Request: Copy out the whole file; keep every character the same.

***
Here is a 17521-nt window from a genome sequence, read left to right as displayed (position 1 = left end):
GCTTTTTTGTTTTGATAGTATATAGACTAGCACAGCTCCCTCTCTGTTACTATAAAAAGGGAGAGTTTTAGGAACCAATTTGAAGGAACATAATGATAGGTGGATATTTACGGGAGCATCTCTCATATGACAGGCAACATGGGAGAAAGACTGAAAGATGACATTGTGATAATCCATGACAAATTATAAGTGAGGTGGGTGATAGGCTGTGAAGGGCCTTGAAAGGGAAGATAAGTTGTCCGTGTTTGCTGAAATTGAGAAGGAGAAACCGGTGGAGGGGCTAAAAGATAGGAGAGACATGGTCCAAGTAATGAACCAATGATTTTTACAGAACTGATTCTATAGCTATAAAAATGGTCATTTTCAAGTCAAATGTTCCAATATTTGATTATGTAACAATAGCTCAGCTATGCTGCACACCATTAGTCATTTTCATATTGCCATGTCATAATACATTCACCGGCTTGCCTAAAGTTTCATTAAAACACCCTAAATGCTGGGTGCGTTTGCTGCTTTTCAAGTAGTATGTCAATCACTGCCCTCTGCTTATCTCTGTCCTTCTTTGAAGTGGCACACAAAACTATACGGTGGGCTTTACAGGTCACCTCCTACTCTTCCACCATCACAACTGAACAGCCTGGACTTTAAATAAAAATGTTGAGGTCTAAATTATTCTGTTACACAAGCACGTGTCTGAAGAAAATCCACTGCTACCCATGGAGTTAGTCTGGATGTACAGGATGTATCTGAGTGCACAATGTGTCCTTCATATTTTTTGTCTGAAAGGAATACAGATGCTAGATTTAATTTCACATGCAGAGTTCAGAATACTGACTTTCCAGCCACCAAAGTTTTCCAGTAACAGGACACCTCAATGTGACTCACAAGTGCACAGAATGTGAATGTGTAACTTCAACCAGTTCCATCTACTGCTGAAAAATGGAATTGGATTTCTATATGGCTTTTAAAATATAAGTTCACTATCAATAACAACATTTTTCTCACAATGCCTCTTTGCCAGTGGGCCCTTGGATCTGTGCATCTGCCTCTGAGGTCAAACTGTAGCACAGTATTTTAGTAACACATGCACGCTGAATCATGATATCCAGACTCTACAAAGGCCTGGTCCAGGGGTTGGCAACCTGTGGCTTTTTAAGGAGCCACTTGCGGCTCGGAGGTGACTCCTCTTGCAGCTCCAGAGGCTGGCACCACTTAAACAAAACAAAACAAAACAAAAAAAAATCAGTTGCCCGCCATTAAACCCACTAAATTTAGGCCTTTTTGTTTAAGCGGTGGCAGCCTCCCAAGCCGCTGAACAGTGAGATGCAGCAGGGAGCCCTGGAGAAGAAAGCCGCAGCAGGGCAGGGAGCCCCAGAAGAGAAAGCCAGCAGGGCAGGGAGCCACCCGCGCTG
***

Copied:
Here is a 17521-nt window from a genome sequence, read left to right as displayed (position 1 = left end):
GCTTTTTTGTTTTGATAGTATATAGACTAGCACAGCTCCCTCTCTGTTACTATAAAAAGGGAGAGTTTTAGGAACCAATTTGAAGGAACATAATGATAGGTGGATATTTACGGGAGCATCTCTCATATGACAGGCAACATGGGAGAAAGACTGAAAGATGACATTGTGATAATCCATGACAAATTATAAGTGAGGTGGGTGATAGGCTGTGAAGGGCCTTGAAAGGGAAGATAAGTTGTCCGTGTTTGCTGAAATTGAGAAGGAGAAACCGGTGGAGGGGCTAAAAGATAGGAGAGACATGGTCCAAGTAATGAACCAATGATTTTTACAGAACTGATTCTATAGCTATAAAAATGGTCATTTTCAAGTCAAATGTTCCAATATTTGATTATGTAACAATAGCTCAGCTATGCTGCACACCATTAGTCATTTTCATATTGCCATGTCATAATACATTCACCGGCTTGCCTAAAGTTTCATTAAAACACCCTAAATGCTGGGTGCGTTTGCTGCTTTTCAAGTAGTATGTCAATCACTGCCCTCTGCTTATCTCTGTCCTTCTTTGAAGTGGCACACAAAACTATACGGTGGGCTTTACAGGTCACCTCCTACTCTTCCACCATCACAACTGAACAGCCTGGACTTTAAATAAAAATGTTGAGGTCTAAATTATTCTGTTACACAAGCACGTGTCTGAAGAAAATCCACTGCTACCCATGGAGTTAGTCTGGATGTACAGGATGTATCTGAGTGCACAATGTGTCCTTCATATTTTTTGTCTGAAAGGAATACAGATGCTAGATTTAATTTCACATGCAGAGTTCAGAATACTGACTTTCCAGCCACCAAAGTTTTCCAGTAACAGGACACCTCAATGTGACTCACAAGTGCACAGAATGTGAATGTGTAACTTCAACCAGTTCCATCTACTGCTGAAAAATGGAATTGGATTTCTATATGGCTTTTAAAATATAAGTTCACTATCAATAACAACATTTTTCTCACAATGCCTCTTTGCCAGTGGGCCCTTGGATCTGTGCATCTGCCTCTGAGGTCAAACTGTAGCACAGTATTTTAGTAACACATGCACGCTGAATCATGATATCCAGACTCTACAAAGGCCTGGTCCAGGGGTTGGCAACCTGTGGCTTTTTAAGGAGCCACTTGCGGCTCGGAGGTGACTCCTCTTGCAGCTCCAGAGGCTGGCACCACTTAAACAAAACAAAACAAAACAAAAAAAAATCAGTTGCCCGCCATTAAACCCACTAAATTTAGGCCTTTTTGTTTAAGCGGTGGCAGCCTCCCAAGCCGCTGAACAGTGAGATGCAGCAGGGAGCCCTGGAGAAGAAAGCCGCAGCAGGGCAGGGAGCCCCAGAAGAGAAAGCCAGCAGGGCAGGGAGCCACCCGCGCTG